We most likely won't be hunting until a few years from now, when we move. Although there are plenty of places around us to hunt, I don't feel comfortable taking the youngest out for awhile....besides....they're all too noisy at this point to hunt for anything. They all need to learn to more about the "art" of hunting first
    Well, you definitely don't have to hunt to enjoy archery. Take your time with it and get the family comfortable with it. Then you can enjoy some of the best "up close and personal" hunting you could ever imagine...
    Pathfinder Arrow Wraps

  6. #6
    Junior Member
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    Thanks again, so much, for the help.

    We do have a club that's up here on our mesa, but it's at a gun shooting range and costs over twice what the other does. It's also not used much for archery, so they don't really have a lot of members that are active with that.

    In the next town over, an hour away, there's a true and active club with 100 acres. When you join, they give you the keys to the gate to access any time and on Weds they meet up for a 3D shoot, and a BBQ. There's several certified trainers there that said that they would be happy to give us all classes for free on Saturdays. We just can't pass that deal up, even if there is a long drive. That's the town we have to go do our shopping and such in anyway, so it's not that big of a deal to us.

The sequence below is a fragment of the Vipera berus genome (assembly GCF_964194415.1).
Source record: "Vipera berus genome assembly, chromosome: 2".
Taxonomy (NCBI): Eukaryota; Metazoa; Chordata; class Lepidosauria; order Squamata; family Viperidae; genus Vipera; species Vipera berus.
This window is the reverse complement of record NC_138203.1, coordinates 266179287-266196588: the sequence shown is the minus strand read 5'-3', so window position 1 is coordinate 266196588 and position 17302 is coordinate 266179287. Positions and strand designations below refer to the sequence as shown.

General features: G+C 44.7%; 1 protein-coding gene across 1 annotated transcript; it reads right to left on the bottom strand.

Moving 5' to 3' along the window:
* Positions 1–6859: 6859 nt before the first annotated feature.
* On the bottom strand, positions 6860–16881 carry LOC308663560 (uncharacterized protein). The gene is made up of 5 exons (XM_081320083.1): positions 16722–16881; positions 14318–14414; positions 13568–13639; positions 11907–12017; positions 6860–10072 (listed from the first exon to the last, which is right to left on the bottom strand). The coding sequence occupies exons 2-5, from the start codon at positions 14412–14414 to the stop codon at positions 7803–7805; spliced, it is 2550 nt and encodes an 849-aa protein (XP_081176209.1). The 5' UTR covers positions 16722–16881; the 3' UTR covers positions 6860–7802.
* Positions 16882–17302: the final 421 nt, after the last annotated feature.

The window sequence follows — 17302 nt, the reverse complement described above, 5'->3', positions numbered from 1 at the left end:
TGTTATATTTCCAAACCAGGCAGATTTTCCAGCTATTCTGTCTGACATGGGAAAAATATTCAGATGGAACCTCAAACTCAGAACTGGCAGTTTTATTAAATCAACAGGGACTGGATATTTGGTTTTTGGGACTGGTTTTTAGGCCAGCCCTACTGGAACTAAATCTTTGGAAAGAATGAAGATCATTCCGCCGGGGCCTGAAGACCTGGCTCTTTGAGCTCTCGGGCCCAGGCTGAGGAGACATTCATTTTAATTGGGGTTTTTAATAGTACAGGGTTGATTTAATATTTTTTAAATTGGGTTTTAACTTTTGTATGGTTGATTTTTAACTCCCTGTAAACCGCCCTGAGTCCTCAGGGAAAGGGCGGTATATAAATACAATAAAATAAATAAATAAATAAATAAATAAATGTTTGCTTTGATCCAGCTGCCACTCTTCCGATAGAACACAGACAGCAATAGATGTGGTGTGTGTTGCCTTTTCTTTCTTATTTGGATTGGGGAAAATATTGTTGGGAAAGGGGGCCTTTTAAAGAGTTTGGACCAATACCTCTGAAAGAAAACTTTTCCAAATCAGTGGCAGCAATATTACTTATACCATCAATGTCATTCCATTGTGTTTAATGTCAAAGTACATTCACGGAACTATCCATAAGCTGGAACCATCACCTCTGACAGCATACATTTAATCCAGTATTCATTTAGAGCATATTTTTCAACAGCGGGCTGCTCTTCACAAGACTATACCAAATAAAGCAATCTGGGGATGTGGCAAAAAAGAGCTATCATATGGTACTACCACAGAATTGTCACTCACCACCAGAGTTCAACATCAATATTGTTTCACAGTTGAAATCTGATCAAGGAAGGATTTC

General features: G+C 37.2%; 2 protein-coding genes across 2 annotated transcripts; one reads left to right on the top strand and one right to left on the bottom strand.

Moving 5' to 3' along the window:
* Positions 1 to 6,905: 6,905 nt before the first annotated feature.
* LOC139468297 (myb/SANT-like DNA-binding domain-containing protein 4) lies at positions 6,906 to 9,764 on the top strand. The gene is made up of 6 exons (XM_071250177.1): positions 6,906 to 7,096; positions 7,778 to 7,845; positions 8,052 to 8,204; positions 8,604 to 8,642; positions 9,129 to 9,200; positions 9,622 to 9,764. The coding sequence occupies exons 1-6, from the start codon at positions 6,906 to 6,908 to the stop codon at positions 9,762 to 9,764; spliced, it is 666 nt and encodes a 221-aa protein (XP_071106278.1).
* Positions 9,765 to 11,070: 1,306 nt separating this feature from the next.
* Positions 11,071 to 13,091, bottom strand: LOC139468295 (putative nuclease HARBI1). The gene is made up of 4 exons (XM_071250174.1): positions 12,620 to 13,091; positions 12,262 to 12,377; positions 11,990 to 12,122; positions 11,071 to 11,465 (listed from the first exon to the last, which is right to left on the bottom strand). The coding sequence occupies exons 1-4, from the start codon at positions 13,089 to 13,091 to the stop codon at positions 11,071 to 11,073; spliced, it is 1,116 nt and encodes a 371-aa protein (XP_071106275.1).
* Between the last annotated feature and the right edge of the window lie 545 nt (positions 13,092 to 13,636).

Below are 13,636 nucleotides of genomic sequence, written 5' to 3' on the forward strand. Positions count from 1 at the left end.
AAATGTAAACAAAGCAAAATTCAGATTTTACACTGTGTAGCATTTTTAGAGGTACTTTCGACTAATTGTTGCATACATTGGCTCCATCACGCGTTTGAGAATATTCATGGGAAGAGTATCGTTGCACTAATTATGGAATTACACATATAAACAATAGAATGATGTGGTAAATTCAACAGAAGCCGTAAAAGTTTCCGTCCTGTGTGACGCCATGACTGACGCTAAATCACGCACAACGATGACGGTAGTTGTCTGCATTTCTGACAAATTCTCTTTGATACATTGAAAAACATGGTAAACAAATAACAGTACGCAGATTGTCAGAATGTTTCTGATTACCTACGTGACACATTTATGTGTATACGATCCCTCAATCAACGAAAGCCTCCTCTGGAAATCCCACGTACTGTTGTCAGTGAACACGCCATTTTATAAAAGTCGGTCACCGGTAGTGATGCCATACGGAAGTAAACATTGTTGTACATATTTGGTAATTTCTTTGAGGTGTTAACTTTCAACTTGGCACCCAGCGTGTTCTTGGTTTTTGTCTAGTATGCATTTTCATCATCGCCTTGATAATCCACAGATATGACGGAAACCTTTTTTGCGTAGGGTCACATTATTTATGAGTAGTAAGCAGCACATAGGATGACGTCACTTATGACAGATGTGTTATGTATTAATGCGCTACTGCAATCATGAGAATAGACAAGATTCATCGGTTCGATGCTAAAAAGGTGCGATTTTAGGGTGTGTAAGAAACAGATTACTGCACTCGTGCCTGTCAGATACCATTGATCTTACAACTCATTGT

We'd just like to keep the cost the down at first, and then over time we can replace items with more expensive ones. Little less of a shock to the wallet that way

    As far as other equipment is concerned, besides arrows and a target, what is necessary and what is luxury? Also, is there a difference between arrow types for target shooting and hunting, and if so, which type of target type arrows should we look for?

  7. #7
    Prodigal Son jcmorgan31's Avatar
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    My local club is similar as they give us a key to the gate and we can go in any time. That really makes it worth it as busy as we all seem to be these days.

    Unless you are a serious target archer, there are plenty of arrows that can be used for both hunting and shooting at targets. Make sure you get arrows that are sized correctly for the poundage you are shooting. Aluminum arrows are less expensive and can easily be used for both.

    Necessities would include a sight, arrow rest and a release. There are a lot of opinions as to which brand is better than which other brand.

    Cobra makes affordable sights that are affordable. I myself would look for a sight in the classifieds first. Pin sights are fine and are used the most when hunting. If you want to work towards hunting, then getting used to shooting with pins would be an added plus. My personal favorite brand are the Copper John sights and they can be found for pretty reasonable prices in the classifieds.

    There are about a billion rests out there. The simplest and in my opinion best hunting rest is the Whisker Biscuit made by Carolina Archery Products. They are simple and practical and accurate enough.

    Same goes for releases. There are a lot of different ones out there. The majority of target archers use "t" handle type releases. Most hunters I know use wrist strap releases. Best thing to do there is find a place where you can try a few different types and see what feels the best.
    Pathfinder Arrow Wraps